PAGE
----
Sunday, February 1, 2009

Grognard's Grimoire: Redcap (Chaos Goblin)

Redcap (Chaos Goblin)
Armor Class: 6
Hit Dice: 1d6 Hit Points
Attacks: 1 Bite (1d6)
Saving Throw: 17
Special: Vicious Healing, -1 To Hit in Sunlight
Move: 9
Challenge Level: 1/15 XP

Redcaps (or chaos goblins) are goblins driven mad by the insidious effects of raw Chaos, reducing them to a bestial state. Utterly devoid of empathy with any living creature, including ordinary goblins, redcaps delight in inflicting pain. Indeed, redcaps derive a strange form of sustenance from doing so. Any successful attack a redcap achieves heals it for an amount equal to the amount of damage it deals to its target. Worse yet, a redcap can double its total hit points in this manner. Thus, a undamaged redcap with 5 hit points who manages to deal 3 points of damage on its attack will now have 8 hit points and, assuming it continues to remain undamaged, can be "healed" for another 2 hit points before reaching its maximum potential hit points.

Though thoroughly insane, redcaps work well with others of their kind, forming predatory packs that attack any creature they can find. Redcaps often take gruesome souvenirs of their victims, such as fingers, ears, and eyeballs, which they use to adorn themselves. Many also use the blood of their prey to dye their tattered clothing, including their hats, the practice of which gave these foul aberrations their common name.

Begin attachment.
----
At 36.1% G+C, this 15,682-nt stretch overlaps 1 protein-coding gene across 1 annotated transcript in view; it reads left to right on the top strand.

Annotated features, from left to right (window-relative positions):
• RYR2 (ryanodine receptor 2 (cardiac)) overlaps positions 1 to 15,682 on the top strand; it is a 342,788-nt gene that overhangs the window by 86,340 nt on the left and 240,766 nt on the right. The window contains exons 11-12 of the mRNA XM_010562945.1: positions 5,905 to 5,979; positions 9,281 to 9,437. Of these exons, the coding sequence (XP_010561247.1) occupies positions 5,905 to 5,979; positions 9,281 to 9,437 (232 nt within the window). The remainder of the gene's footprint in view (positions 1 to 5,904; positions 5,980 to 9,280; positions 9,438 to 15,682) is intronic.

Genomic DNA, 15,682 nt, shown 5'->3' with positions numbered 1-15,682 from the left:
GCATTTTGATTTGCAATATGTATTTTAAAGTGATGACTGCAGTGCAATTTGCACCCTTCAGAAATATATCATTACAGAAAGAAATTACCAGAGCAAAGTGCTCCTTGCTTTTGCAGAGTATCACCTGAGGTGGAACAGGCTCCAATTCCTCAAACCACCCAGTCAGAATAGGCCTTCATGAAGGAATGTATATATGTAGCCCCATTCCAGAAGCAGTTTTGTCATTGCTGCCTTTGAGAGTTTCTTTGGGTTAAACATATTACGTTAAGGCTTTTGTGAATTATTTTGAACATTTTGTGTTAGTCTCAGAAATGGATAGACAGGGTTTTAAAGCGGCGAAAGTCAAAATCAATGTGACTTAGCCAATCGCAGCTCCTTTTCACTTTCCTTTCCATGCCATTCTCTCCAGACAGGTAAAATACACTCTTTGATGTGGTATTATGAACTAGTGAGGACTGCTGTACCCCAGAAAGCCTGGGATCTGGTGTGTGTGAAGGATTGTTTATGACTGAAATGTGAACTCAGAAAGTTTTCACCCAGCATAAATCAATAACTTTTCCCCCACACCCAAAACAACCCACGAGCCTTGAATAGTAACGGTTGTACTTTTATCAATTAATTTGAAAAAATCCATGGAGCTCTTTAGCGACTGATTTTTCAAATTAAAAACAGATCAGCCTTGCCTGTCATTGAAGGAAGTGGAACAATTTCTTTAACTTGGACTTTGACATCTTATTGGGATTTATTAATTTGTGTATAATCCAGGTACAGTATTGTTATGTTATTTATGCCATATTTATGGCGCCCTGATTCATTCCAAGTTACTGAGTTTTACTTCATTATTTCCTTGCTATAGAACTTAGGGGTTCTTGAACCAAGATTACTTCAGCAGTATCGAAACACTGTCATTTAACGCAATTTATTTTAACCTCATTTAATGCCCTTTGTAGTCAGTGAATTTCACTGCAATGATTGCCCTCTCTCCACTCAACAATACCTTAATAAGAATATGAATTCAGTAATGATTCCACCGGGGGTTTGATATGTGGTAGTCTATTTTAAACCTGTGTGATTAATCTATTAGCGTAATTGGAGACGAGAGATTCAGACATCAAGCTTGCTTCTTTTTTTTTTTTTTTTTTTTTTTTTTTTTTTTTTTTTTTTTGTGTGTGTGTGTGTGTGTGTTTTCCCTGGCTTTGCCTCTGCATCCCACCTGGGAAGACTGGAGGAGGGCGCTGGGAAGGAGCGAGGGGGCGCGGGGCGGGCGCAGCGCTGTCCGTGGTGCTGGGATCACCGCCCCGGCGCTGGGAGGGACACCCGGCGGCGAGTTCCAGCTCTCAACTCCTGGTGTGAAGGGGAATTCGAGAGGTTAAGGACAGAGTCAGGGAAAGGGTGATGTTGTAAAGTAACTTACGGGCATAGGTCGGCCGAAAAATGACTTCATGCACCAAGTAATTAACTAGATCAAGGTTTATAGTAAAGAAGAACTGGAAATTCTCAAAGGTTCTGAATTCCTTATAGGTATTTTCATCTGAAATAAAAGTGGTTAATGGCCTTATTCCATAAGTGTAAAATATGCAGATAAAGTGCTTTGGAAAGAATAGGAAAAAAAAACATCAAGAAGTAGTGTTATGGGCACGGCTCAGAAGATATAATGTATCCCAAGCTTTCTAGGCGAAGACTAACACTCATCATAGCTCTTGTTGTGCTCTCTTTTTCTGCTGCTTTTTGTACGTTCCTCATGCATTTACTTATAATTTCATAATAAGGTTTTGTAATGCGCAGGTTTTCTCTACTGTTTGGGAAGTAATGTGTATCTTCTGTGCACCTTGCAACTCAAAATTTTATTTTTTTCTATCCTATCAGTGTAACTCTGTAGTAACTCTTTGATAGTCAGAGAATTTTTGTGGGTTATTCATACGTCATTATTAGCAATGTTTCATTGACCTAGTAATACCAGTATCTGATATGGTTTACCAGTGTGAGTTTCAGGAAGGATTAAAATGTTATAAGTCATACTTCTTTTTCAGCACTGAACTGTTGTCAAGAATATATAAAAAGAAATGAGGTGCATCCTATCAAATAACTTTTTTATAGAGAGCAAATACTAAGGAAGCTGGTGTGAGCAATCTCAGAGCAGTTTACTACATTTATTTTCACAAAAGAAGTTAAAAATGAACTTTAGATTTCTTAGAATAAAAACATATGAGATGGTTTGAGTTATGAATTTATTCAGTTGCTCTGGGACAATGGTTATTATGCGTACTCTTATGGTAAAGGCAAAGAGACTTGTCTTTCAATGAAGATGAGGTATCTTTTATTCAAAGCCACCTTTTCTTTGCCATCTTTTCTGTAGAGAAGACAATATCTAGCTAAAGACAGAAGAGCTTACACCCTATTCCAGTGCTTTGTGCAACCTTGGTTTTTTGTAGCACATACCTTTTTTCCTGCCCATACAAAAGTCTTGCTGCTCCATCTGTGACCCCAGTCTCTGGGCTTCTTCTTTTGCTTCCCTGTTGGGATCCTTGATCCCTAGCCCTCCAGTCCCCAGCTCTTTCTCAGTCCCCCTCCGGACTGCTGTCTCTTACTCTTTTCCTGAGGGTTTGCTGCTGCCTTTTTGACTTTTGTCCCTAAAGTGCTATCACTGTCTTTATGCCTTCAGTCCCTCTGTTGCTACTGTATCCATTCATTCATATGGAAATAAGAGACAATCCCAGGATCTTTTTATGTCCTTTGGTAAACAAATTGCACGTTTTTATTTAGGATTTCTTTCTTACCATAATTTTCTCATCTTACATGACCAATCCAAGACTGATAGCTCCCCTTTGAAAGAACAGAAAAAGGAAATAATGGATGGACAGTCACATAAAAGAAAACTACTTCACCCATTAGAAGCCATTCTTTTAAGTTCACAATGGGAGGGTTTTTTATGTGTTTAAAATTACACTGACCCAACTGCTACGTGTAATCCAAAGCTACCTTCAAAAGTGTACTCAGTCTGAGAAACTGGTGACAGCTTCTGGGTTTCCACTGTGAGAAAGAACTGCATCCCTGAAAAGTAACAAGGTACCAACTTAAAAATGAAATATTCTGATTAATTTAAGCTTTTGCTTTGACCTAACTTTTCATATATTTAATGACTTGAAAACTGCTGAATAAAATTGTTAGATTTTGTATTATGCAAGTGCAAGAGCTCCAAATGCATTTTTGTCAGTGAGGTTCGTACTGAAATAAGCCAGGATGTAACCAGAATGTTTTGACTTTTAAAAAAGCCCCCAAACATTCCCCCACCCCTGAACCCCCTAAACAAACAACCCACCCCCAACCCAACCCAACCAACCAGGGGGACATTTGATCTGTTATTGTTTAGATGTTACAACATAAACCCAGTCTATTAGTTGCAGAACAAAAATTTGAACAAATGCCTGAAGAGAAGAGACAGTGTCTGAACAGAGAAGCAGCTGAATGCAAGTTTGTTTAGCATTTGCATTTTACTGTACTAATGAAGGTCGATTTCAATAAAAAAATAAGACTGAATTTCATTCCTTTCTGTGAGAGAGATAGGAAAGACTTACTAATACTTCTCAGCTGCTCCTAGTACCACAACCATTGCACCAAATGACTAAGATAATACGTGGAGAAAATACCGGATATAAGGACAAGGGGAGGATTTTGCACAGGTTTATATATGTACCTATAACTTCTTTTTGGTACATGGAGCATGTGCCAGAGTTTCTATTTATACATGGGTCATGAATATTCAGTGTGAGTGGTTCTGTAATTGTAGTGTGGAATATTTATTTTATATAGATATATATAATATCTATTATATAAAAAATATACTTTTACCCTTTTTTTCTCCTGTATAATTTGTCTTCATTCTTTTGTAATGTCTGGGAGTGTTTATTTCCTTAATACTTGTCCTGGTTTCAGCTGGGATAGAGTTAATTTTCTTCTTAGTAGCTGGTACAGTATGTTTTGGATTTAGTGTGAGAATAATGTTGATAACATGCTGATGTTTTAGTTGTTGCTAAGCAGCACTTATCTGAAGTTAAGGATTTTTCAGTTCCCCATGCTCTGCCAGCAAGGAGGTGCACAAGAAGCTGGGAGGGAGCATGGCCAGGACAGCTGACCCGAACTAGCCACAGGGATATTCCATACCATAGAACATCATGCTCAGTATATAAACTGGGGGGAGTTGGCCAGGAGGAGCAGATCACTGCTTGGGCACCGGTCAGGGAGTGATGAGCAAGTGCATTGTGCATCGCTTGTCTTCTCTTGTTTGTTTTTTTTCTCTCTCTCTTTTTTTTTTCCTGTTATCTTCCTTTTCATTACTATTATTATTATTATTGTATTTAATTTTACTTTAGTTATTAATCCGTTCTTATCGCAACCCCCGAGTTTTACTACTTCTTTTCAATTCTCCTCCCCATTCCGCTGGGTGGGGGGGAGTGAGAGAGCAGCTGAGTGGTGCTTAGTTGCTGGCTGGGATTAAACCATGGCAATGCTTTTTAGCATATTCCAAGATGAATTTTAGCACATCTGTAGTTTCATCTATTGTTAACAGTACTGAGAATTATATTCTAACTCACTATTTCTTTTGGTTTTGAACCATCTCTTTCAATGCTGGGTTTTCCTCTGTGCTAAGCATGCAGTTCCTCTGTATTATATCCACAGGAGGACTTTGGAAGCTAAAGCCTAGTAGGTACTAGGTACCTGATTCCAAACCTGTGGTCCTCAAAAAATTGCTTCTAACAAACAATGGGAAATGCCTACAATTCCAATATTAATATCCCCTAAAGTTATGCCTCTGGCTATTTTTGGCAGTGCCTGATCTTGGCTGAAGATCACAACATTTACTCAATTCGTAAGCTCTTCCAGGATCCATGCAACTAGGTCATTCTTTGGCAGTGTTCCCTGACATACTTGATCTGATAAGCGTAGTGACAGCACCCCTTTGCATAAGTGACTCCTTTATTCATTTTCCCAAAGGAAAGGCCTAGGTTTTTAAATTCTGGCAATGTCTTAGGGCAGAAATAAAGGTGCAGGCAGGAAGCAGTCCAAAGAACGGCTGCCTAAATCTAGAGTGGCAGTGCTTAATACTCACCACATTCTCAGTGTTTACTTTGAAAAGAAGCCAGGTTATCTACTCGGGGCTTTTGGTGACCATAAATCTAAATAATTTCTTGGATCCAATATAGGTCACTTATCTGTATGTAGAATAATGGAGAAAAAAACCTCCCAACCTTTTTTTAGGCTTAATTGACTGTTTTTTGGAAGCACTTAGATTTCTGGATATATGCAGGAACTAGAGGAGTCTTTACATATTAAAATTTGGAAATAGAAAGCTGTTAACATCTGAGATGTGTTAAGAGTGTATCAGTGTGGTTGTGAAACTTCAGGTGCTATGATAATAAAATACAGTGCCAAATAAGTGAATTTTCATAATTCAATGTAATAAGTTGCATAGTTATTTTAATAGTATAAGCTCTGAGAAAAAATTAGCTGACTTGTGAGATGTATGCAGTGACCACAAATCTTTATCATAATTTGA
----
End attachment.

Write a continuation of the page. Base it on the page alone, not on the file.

1. I like this version of the redcap as a chaos goblin a lot. Very nice.

  2. Silly Redcaps! The secret to a bright and glossy murderhat is Alizarin Crimson; not blood (that always dries brown and crusty). ;-)

  3. Taking this one per our email discussion! :) Let me know if I shouldn't, for any reason.

  4. I like this one a lot! Sufficiently nasty enough that a large group will give a strong party some reason for pause...

  5. interesting. you've made a few references on this blog to the "serpent eating its tail," in criticism of d&d that references nothing but slightly older versions of d&d. so I appreciate such efforts to do the opposite and draw inspirations from such elements of folklore that had stood the test of time. and your personal twist doesn't make it any less compelling.